Sometimes seeing a counselor isn’t even enough. Mine loves seeing his counselor. He loves the attention. There are many counselors who do not understand the abusive dynamic and are easily manipulated by the abuser
You know what changes you want to see and why you need to see them. Like some have written in the posts above, if the abuser wants to change they will engage rapidly. You will see an immediate and long lasting change. You be the judge. The change would be so transformational that you wouldn’t have to question if he changed.
A gradual change is not a change. An abusive person’s gradual changes in behavior is an adaptation towards a new con. It is nearly the next strategy to manipulate you until you stop nagging him. Contritiom, repentance and transformational change is a whole different thing.
I agree with Free, and this is where the boundaries are so important. These abusive spouses want the marriage to stay the same because they are the ones who get all the benefit: a cook, housemaid, child minder, sex partner….until they don’t get it anymore. Once the salve decides to stop the gratis service, then either the abuser decides to change (because he really does love his wife), or they bail.
Real change has to begin in the heart.
Or there’s a third option – total indifference… Then what do you do?
Leslie has wrote about indifference I believe or there may be a video post on her website.
I think Leslie explains indifference really well and I’m sorry if that’s the behavior of your spouse.
Indifference to me shows just far neglect can go and in some ways it can be a result of deep contempt.
Not a safe relationship to be involved with at any level.
Bea, to me indifference is abandonment. Abandoned the relationship. Abandoned the commitment to grow imarriage. Abandoned any attempt at love.
My husband doesn’t want to change. His more deceived all the time and now having an emotional relationship with a friend from college has wife as he takes on the new hobby of photography which she does as a second job. My doctor told me I need a new knee at 39. I texted him and zero reply zero empathy, but found out later in the evening that he had been messaging her back and forth all day. Even while at work when he’s not supposed to be on Facebook messenger. This is nothing wrong with his relationship with her and can’t believe that I think there’s anything wrong with it.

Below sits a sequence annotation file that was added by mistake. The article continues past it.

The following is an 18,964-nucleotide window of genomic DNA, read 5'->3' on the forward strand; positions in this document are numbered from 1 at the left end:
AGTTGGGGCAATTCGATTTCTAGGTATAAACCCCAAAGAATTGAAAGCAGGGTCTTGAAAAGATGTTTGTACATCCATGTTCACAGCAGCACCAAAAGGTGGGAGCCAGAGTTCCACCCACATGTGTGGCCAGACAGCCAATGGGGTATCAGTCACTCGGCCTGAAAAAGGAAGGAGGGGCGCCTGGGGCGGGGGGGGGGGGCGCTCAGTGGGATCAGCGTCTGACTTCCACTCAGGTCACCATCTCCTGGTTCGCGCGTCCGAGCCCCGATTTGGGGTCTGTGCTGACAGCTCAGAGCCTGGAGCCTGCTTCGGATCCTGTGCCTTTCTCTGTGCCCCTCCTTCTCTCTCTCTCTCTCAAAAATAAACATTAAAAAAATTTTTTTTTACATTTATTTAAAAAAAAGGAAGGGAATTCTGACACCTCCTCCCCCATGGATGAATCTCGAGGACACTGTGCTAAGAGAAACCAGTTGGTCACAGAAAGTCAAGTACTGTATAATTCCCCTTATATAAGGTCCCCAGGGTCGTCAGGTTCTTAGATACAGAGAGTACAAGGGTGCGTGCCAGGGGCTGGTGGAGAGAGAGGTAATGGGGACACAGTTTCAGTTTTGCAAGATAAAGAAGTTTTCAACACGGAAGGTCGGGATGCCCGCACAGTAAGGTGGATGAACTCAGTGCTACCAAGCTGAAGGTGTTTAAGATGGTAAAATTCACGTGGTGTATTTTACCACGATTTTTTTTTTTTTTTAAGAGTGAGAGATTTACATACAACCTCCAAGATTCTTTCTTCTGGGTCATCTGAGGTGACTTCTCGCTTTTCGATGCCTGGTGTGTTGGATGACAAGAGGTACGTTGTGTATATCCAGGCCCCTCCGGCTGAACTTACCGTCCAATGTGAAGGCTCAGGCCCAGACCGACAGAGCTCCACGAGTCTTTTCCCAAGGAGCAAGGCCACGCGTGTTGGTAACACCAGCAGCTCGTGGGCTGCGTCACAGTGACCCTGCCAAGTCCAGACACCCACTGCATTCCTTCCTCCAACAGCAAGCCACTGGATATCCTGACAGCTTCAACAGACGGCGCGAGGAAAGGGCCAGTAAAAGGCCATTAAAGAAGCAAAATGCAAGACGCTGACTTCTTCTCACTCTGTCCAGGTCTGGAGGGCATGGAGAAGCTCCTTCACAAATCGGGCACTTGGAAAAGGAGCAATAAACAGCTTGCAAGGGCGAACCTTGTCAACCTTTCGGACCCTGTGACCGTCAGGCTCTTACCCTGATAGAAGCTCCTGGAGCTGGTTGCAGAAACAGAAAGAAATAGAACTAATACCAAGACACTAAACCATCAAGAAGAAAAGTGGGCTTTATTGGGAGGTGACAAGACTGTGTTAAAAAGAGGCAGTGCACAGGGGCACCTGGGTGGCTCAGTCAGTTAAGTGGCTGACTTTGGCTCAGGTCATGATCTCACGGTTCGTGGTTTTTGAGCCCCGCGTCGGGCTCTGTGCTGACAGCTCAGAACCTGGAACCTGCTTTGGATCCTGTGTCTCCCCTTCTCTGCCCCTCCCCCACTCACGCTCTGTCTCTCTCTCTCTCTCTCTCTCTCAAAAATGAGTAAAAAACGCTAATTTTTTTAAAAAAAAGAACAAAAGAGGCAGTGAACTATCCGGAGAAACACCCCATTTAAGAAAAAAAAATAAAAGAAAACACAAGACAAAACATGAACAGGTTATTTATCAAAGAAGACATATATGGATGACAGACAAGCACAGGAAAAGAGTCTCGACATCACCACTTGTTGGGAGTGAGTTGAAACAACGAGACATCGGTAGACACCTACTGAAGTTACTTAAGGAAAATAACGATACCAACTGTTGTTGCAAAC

I have a challenge for you. You say your h doesn’t want to change and that he’s surprised you think there’s anything wrong with him carrying on wth this woman. Have you gotten to the point where you realize that it’s not your job to change his mind?
If so, do YOU want to change? If so, what are you willing to do to no longer tolerate him treating you this way?
I agree with your comment and challenge here.
Jamie, it’s enough that YOU are not ok with what he is doing!
Based on your sacred role as his wife!
And if he was a indifferent about that then you have even bigger mountains to climb.
Thank you for your helpful thoughts and insight. Rebuilding trust is indeed a huge issue in my home. I have read Leslie’s Emotionally Destructive Marriage book and found it, as well as her webinars, to be a lifeline. (Thank you Leslie!!) After years upon years of deceit, my husband is seeking personal counseling. I see my own counselor as well and am trying to set healthy boundaries. I have my own bedroom now, but my husband occasionally pushes for that to change and reverse back. I struggle with feelings of guilt as I do see he is attempting change, but he has most recently violated my trust by breaking into my phone and watch to see all my texts and emails. I feel like I’m just trying to live with this constant feeling of dissonance. My husband apologizes for harsh words and uncaring remarks and then acts syrupy sweet for a few weeks afterward. However, this cycle does repeat. I’ve found sadly that I function better when he just leaves me alone, not harassing me nor acting syrupy sweet. It almost feels like he has this checklist of books to read, “sweet” things to say, and counselor appointments to attend and then accepts changed feelings from me. His harsh words typically come as he expects me to let him back in the bedroom.
I really want him to get well for his own sake, but I confess that I have zero feelings for him anymore. I suppose that adds to my feelings of guilt too. He presses for a timeline as to how long this building of trust will take. Ha! I wish I knew. To be completely honest, I do not see trust entering this relationship again.